high expectations for your choir in every way. I was recently accused by a
parent whose child chose a first baseball practice over our end of the year
concert of being too serious, but I take my choir seriously and want it to be a quality experience for every student. I live by the words of Zoltan Kodaly,
“Only the Best is Good Enough for Children”.
good behavior. My choir is at 7:30 am on Tuesday and Thursday morning. I actually let kids sit where they want within
the alto or soprano section (each row is a different grade unless a student is
really tall and then I move them up). I tell them what I expect and that if
they talk, they will be moved.
- Last year, I had one student who I love but she
talks too much. I had a “rest” area ( a chair with a rest sign) When she would talk too much, I’d move her down to the “rest area” for a
little bit and it made a big difference. After a while, she got better—not
perfect but pretty good.
am not a nazi about talking because I feel it should be a little bit of a
relaxed atmosphere so kids feel like they want to come back week after week in
the early morning, but I do work hard to keep order.
I give the students “talk time”. I tell them that if they work hard for a
certain period of time, I will give them a few minutes to talk or go to the
bathroom. They will focus better.
- Talk to
students and parents about attendance expectations. It is a pet peeve of
mine when people are missing or late. We are a team and when kids are missing
from rehearsal, they really are missing important learning. I talk to the
students about us being a team and how important it is to be there.
attendance records. I have tried several things in the past few years and
have finally come up with something that works well for me. I use my IPAD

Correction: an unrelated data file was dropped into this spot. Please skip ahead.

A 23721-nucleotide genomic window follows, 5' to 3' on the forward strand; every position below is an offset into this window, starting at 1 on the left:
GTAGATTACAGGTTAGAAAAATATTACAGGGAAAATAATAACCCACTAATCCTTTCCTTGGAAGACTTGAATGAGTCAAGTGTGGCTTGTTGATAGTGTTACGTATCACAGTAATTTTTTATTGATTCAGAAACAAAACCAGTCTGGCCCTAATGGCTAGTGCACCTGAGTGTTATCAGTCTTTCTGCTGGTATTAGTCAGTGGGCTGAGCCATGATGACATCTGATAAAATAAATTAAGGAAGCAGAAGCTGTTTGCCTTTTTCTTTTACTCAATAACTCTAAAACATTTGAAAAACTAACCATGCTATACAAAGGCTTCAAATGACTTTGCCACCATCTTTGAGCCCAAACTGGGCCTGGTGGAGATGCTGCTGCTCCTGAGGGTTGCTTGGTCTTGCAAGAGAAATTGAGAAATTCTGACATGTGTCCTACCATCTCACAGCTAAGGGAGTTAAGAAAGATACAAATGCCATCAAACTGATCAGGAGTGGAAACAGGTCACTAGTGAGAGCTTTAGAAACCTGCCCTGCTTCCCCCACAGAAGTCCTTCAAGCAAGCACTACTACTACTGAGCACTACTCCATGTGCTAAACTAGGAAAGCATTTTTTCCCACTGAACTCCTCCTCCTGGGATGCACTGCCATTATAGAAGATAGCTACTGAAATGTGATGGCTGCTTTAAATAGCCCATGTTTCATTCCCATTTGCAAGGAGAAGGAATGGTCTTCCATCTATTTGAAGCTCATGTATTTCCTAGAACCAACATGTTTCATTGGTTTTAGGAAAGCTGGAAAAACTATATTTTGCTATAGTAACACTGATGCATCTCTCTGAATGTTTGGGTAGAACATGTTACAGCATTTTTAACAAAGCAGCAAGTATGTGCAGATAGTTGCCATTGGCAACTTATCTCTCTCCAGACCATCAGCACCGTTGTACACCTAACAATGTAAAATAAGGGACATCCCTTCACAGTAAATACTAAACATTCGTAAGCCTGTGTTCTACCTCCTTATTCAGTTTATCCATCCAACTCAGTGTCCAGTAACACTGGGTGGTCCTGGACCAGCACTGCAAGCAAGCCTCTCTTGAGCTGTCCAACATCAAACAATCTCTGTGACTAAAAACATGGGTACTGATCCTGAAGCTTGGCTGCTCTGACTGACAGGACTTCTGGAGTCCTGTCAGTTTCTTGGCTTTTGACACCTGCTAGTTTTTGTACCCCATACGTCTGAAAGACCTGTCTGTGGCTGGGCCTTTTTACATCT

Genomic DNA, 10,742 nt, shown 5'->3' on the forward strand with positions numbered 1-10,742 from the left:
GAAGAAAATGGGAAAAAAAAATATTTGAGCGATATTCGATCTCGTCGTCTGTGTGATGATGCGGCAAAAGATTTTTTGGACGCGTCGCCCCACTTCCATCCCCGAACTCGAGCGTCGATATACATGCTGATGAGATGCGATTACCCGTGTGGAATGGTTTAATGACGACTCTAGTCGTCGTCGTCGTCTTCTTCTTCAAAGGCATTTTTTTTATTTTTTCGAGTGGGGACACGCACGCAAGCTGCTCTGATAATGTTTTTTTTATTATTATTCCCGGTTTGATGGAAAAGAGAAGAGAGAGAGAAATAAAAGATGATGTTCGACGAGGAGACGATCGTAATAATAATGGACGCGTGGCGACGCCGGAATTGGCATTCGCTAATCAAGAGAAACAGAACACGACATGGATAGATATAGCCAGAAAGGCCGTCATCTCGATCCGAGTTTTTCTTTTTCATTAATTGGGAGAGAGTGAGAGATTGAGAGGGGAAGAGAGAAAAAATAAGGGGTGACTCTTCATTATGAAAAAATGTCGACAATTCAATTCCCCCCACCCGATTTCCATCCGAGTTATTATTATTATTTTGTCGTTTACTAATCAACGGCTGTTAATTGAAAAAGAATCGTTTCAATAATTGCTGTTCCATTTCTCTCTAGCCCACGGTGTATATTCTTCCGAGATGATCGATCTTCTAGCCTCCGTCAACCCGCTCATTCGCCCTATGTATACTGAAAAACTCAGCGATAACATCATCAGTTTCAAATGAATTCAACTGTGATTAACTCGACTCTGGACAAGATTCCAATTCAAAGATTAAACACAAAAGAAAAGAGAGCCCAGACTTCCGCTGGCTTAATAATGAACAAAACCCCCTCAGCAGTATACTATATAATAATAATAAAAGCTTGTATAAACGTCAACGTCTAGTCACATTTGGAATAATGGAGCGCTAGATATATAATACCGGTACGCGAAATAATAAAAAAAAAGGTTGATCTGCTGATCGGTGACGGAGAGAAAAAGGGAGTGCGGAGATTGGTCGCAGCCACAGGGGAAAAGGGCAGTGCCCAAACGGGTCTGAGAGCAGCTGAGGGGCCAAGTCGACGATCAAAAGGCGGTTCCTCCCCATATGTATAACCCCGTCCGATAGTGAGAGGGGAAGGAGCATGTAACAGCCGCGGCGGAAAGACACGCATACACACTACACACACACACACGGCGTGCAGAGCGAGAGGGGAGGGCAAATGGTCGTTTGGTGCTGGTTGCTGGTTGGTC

(personal) to keep attendance with an app called Attendance
2. It actually has QR codes you
print and the kids can sign in that way, but I found it to take too long so I
abandoned the QR codes last year. I have a student (6th grader) take attendance until 7:30 and
then I take back the IPAD and will quickly take further attendance during a
transition or break. After choir, I write down the names of the students who
weren’t there and can quickly figure out the ones that are sick. When I see the
others in the hall or coming into class, I will tell them I missed them and
that they really need to be in class. On a few occasions when a student misses
often, I talk to them and most of the time, they agree that maybe getting up
early isn’t their thing and that they are welcome to come back in future years
when they are ready to get up early. In a rare occasion, I have had to talk to
- On Time
Tickets. I buy a big roll of carnival tickets from Oriental trading company
and have a student pass them out as everyone comes in the door. The students write their names on the ticket and put it into the bucket. At 7:30 when it
is time to start, we stop handing out tickets (sometimes, it is a minute
late). Part way through the rehearsal,
we do jokes. (see the next item)
- Joke time-
It is good to give the students a break once in a while. It has become part of
our choir culture to have Laffy Taffy jokes during our breaks. I pull 6 tickets
out of our on-time ticket bucket and the students line up and tell their jokes.
I have a microphone so the students can
hear. They get a little noisy during this break time, so I have to remind them
to be a good audience sometimes. I get a big bucket of Laffy Taffy at Sam’s Club.
- End of
year rewards for being on time- For the first time this year, I kept all of
the on-time tickets all year. Near the end of the year, I had some choir
students stay after school to sort out and count the tickets. I bought some
small prizes from Oriental trading company out of my choir budget and at the
end of year party, students got a paper with their number of on time tickets
and got to choose prizes. Each point was worth about .5 and I priced the prizes accordingly with labels on each as to how much it was worth. I can tell that it was a huge hit and will further
encourage on-time behavior.
Give occasional treats-
treat for their hard work-It is hard to come week after week at 7:30 am, no
matter what you do. Occasionally, I bring in a special treat for after choir.
It is never anything big–a couple of donut holes or very small donuts that I